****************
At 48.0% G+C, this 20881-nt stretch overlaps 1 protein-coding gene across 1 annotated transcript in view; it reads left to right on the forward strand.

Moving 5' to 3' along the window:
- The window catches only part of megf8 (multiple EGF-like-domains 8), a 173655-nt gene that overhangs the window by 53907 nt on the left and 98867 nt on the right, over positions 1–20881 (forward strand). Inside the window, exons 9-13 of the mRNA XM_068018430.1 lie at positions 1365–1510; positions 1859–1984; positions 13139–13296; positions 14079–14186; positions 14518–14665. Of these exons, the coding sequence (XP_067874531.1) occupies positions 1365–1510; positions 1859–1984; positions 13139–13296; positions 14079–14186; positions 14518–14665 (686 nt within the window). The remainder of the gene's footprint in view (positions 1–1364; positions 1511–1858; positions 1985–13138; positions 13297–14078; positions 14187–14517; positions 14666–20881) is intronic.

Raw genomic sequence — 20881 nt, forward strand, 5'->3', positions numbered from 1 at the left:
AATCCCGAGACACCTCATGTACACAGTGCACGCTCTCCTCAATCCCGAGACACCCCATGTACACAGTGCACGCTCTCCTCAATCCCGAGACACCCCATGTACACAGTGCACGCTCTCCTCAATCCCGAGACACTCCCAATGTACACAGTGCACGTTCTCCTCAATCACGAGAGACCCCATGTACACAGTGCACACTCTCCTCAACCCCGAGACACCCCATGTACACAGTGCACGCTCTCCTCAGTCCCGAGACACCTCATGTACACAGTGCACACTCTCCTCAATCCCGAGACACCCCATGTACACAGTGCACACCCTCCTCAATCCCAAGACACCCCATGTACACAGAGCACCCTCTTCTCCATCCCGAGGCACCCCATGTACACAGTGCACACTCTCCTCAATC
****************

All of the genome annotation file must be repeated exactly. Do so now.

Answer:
At 48.0% G+C, this 20881-nt stretch overlaps 1 protein-coding gene across 1 annotated transcript in view; it reads left to right on the forward strand.

Moving 5' to 3' along the window:
- The window catches only part of megf8 (multiple EGF-like-domains 8), a 173655-nt gene that overhangs the window by 53907 nt on the left and 98867 nt on the right, over positions 1–20881 (forward strand). Inside the window, exons 9-13 of the mRNA XM_068018430.1 lie at positions 1365–1510; positions 1859–1984; positions 13139–13296; positions 14079–14186; positions 14518–14665. Of these exons, the coding sequence (XP_067874531.1) occupies positions 1365–1510; positions 1859–1984; positions 13139–13296; positions 14079–14186; positions 14518–14665 (686 nt within the window). The remainder of the gene's footprint in view (positions 1–1364; positions 1511–1858; positions 1985–13138; positions 13297–14078; positions 14187–14517; positions 14666–20881) is intronic.

Raw genomic sequence — 20881 nt, forward strand, 5'->3', positions numbered from 1 at the left:
AATCCCGAGACACCTCATGTACACAGTGCACGCTCTCCTCAATCCCGAGACACCCCATGTACACAGTGCACGCTCTCCTCAATCCCGAGACACCCCATGTACACAGTGCACGCTCTCCTCAATCCCGAGACACTCCCAATGTACACAGTGCACGTTCTCCTCAATCACGAGAGACCCCATGTACACAGTGCACACTCTCCTCAACCCCGAGACACCCCATGTACACAGTGCACGCTCTCCTCAGTCCCGAGACACCTCATGTACACAGTGCACACTCTCCTCAATCCCGAGACACCCCATGTACACAGTGCACACCCTCCTCAATCCCAAGACACCCCATGTACACAGAGCACCCTCTTCTCCATCCCGAGGCACCCCATGTACACAGTGCACACTCTCCTCAATC